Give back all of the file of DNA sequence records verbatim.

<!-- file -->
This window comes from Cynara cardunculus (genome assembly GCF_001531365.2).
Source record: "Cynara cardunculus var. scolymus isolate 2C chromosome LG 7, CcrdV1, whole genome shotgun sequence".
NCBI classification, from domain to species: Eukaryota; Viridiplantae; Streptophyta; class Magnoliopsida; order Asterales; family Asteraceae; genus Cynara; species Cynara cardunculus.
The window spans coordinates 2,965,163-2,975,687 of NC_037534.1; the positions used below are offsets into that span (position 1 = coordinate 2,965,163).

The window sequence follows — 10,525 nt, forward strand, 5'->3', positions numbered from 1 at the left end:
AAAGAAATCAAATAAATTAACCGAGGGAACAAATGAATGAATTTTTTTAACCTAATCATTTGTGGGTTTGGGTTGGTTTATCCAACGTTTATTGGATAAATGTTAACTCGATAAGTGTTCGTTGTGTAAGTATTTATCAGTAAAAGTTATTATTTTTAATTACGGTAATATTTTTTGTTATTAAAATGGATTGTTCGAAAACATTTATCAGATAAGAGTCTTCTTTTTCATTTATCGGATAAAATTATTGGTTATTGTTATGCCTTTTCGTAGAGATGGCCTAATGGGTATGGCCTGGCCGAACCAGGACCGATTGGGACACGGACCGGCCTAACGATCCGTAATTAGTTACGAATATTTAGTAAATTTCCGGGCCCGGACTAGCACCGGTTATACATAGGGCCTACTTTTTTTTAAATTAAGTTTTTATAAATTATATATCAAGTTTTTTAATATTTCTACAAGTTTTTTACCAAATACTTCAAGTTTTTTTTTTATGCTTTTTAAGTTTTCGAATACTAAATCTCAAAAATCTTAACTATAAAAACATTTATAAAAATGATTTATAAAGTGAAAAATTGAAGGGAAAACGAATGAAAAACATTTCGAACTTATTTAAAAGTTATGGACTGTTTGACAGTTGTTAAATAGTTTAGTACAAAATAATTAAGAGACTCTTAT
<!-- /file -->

This window comes from Cynara cardunculus (genome assembly GCF_001531365.2).
Source record: "Cynara cardunculus var. scolymus isolate 2C chromosome LG 7, CcrdV1, whole genome shotgun sequence".
NCBI classification, from domain to species: Eukaryota; Viridiplantae; Streptophyta; class Magnoliopsida; order Asterales; family Asteraceae; genus Cynara; species Cynara cardunculus.
The window spans coordinates 2,965,163-2,975,687 of NC_037534.1; the positions used below are offsets into that span (position 1 = coordinate 2,965,163).

The window sequence follows — 10,525 nt, forward strand, 5'->3', positions numbered from 1 at the left end:
AAAGAAATCAAATAAATTAACCGAGGGAACAAATGAATGAATTTTTTTAACCTAATCATTTGTGGGTTTGGGTTGGTTTATCCAACGTTTATTGGATAAATGTTAACTCGATAAGTGTTCGTTGTGTAAGTATTTATCAGTAAAAGTTATTATTTTTAATTACGGTAATATTTTTTGTTATTAAAATGGATTGTTCGAAAACATTTATCAGATAAGAGTCTTCTTTTTCATTTATCGGATAAAATTATTGGTTATTGTTATGCCTTTTCGTAGAGATGGCCTAATGGGTATGGCCTGGCCGAACCAGGACCGATTGGGACACGGACCGGCCTAACGATCCGTAATTAGTTACGAATATTTAGTAAATTTCCGGGCCCGGACTAGCACCGGTTATACATAGGGCCTACTTTTTTTTAAATTAAGTTTTTATAAATTATATATCAAGTTTTTTAATATTTCTACAAGTTTTTTACCAAATACTTCAAGTTTTTTTTTTATGCTTTTTAAGTTTTCGAATACTAAATCTCAAAAATCTTAACTATAAAAACATTTATAAAAATGATTTATAAAGTGAAAAATTGAAGGGAAAACGAATGAAAAACATTTCGAACTTATTTAAAAGTTATGGACTGTTTGACAGTTGTTAAATAGTTTAGTACAAAATAATTAAGAGACTCTTAT